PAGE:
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Tuesday, April 13, 2004

Osaka to keep funding pro-Pyongyang schools


Staff writer

OSAKA -- Osaka municipal officials said Monday that the city will continue to provide financial support for schools affiliated with the pro-Pyongyang General Association of Korean Residents in Japan (Chongryun), despite calls for the policy to be reconsidered.

The measure was included in a package of administrative steps aimed at meeting the needs of the city's foreign resident community.

The package was drawn up in response to proposals on improving city services submitted by 22 foreigners and four organizations surveyed by the municipal government late last year.

Osaka currently provides about 30 million yen annually to 11 Chongryun-affiliated schools, but some city assembly members have questioned whether municipal support for the institutions is a good idea given the rise in anti-North Korea sentiment over its nuclear program and its abduction of Japanese nationals.

"The Chongryun-affiliated schools have asked for ongoing support and the city replied that it will continue to offer necessary assistance," said Yuichi Kashiwai of the city's human rights division. "That includes financial support."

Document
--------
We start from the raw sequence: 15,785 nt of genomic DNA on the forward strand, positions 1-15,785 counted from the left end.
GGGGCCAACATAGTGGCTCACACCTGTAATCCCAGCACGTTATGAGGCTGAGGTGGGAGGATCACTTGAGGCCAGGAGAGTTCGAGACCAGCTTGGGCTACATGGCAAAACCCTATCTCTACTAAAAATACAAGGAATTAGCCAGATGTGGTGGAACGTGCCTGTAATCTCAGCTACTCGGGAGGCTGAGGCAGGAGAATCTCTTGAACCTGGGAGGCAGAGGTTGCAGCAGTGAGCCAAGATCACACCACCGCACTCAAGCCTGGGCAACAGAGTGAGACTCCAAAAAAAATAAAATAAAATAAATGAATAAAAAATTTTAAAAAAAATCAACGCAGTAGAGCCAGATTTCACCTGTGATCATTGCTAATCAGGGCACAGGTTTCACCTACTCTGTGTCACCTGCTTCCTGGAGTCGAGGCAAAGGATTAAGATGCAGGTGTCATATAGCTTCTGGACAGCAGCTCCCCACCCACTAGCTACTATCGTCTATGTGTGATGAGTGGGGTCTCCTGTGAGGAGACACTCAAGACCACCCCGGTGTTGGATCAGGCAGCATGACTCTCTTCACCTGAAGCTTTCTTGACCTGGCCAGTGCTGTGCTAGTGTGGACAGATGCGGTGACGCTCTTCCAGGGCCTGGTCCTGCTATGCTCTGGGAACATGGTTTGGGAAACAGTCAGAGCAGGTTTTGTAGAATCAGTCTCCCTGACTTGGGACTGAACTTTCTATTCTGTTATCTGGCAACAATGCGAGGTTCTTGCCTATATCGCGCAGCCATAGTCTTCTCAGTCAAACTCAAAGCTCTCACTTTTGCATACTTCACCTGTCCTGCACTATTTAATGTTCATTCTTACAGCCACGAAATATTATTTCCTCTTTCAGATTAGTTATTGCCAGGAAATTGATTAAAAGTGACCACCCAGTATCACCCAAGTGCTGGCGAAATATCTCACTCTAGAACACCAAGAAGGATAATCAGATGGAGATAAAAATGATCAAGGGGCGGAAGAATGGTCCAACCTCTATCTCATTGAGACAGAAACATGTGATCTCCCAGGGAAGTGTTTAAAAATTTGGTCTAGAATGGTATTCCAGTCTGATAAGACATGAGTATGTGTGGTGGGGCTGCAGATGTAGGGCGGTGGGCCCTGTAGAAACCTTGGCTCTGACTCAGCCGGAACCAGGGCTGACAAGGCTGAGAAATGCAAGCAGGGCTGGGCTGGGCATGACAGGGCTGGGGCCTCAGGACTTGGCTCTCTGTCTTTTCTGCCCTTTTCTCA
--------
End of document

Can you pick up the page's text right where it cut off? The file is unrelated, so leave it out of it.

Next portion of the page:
Osaka schools run by the pro-Seoul Korean Residents Union in Japan (Mindan) are supported by Osaka Prefecture -- not the city -- and receive about 310 million yen annually. A school for Chinese residents receives 1 million yen a year from the city.

Meanwhile, two other issues of concern cited by all those surveyed included the possibility of being elected to local office and becoming local-level civil servants.

On the former, the city did not give a direct answer, saying only that it was ultimately up to the Diet to debate and make a decision on the issue.

Regarding the latter, the city said progress had been made in hiring foreign residents at the local level for certain noncareer, specialist positions. It added, however, that it would wait for central government guidance before deciding on allowing them to take career-track posts.



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The Japan Times

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